I have been at a workshop held by the Paul Mellon Centre on the history of the Summer Exhibition. What was clear is how important it has been to the history of British art: a place for professionals and amateurs to show work from the first exhibition in April 1769 (and presumably to sell it, although the mechanism for sales in its early years is unclear); also, the first place where architecture was exhibited, possibly in Europe, as an art form instead of a trade. Landscape was exhibited as a genre from the beginning and the work of women artists, with up to 10% by 180o. Only sculpture was relatively neglected, with no space for it to be displayed until Flaxman was elected as Professor of Sculpture in 1810 and the Model Academy was set aside for sculpture in 1811.
The move of the Academy to its new building next to the National Gallery in Trafalgar Square in 1837 may have made it possible to show larger and more monumental paintings in juxtaposition with the Old Masters next door, as well as having a larger dedicated room for sculpture (I think on the ground floor behind the entrance staircase).
By the 1870s, following the move to Burlington House, the Summer Exhibition was gigantically popular, a mass democratic phenomenon with over 300,000 visitors, showing subject paintings, some of which were frankly kitsch (what Henry James called ‘an extraordinary medley of inharmonious forces’).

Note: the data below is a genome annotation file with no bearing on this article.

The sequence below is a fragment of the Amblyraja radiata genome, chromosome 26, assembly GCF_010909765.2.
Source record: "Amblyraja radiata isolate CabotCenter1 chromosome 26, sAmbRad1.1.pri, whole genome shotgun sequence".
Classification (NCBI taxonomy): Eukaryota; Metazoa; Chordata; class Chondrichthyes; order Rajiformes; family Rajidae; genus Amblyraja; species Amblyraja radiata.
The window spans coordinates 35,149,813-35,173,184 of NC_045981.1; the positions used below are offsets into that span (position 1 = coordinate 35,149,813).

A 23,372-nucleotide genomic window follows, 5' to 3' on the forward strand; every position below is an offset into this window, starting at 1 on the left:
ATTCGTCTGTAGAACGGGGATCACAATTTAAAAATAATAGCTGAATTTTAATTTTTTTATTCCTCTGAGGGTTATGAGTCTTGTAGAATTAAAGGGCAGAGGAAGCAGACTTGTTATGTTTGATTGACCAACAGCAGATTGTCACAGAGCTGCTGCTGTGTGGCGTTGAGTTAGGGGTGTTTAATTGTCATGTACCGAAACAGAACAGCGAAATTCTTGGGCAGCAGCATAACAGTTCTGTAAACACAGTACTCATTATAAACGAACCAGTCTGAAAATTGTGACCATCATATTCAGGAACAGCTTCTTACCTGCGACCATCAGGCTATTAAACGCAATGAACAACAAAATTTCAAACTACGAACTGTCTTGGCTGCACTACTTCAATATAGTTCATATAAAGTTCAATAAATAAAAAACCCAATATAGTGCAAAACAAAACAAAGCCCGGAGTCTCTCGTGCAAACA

The Summer Exhibition seems to have lost its centrality and some of its prestige during the first world war, presumably as a result of the Academy’s increasing conservatism, reduced sales, the rise of an independent art market and the advent of modernism. In 1938, the Selection Committee rejected Wyndham Lewis’s portrait of T.S. Eliot, which led Augustus John, himself an RA, to resign from what he described as ‘the predominant junta of deadly conservatism’.
After the second world war, the RA has gradually reinvented itself and the Summer Exhibition through processes which have yet to be explored.